Volume 29, Issue 4 (2000)
Commentary: School Psychologists as Health-Care Providers: A Means to Success for All
Sandra L. Christenson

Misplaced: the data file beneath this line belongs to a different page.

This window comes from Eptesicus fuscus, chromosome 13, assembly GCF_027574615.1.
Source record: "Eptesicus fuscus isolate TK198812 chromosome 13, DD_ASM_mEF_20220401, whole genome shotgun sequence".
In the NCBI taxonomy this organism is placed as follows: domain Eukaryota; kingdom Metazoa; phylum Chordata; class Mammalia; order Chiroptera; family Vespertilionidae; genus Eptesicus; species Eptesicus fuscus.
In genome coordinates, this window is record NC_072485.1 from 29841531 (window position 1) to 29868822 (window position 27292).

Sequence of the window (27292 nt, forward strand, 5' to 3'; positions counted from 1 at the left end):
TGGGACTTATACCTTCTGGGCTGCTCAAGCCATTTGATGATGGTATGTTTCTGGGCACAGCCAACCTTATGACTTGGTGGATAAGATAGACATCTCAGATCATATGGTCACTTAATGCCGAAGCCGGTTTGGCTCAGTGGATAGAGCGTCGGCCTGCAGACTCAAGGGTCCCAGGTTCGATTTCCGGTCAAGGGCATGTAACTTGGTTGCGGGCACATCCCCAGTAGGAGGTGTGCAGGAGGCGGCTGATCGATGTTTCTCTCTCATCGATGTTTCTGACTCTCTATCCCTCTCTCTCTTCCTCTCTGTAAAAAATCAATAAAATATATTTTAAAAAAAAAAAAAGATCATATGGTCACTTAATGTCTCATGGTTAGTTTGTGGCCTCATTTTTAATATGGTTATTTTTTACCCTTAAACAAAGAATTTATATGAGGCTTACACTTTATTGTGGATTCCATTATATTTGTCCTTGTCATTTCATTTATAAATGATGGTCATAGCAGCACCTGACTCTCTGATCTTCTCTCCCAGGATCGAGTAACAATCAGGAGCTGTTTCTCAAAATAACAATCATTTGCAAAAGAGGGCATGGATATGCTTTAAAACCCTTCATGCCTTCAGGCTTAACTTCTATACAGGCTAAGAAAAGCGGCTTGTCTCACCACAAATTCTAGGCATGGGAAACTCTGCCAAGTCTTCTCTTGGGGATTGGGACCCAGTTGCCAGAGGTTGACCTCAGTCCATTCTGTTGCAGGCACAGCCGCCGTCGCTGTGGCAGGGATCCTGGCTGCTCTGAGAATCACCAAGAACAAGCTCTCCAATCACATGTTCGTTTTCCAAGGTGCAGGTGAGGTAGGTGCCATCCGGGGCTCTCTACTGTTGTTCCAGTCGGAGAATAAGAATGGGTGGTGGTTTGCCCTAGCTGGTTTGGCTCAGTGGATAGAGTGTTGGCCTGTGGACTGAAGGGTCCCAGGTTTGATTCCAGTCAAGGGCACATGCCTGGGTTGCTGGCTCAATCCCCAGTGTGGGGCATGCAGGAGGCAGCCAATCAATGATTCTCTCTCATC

Efforts to improve school performance that ignore health are ill-conceived, as are health improvement efforts that ignore education. National Commission on the Role of the School and the Community in Improving Adolescent Health (1990, p. 9) It is a well-supported contention that schools alone cannot solve and should not address the problems of today’s students. Collaboration with parents and community is imperative. Nothing illustrates this point better than the sheer number of concerns that surface for high-risk adolescents.Six preventable behaviors (social morbidities)account for the majority of serious illnesses and premature deaths in the U.S.: tobacco use, poor eating habits, abuse of alcohol and other drugs,intentional or unintentional injury (e.g., suicide),physical inactivity, and sexual behaviors that result in HIV infection other sexually transmitted diseases or unintended pregnancy (Kolbe, 1990).According to the recently released annual report from the Federal Interagency Forum on Child and Family Statistics (Star Tribune , 2000), teen pregnancy and juvenile violence have dropped to the lowest point in 20 years whereas rates for binge drinking, drug use, or cigarette smoking for the nation’s 70.2 million children younger than 18 years of age have shown no decrease.These same adolescents are often suicidal,dropouts, and substance abusers. Clearly, the complexity of these social concerns requires integrated services.
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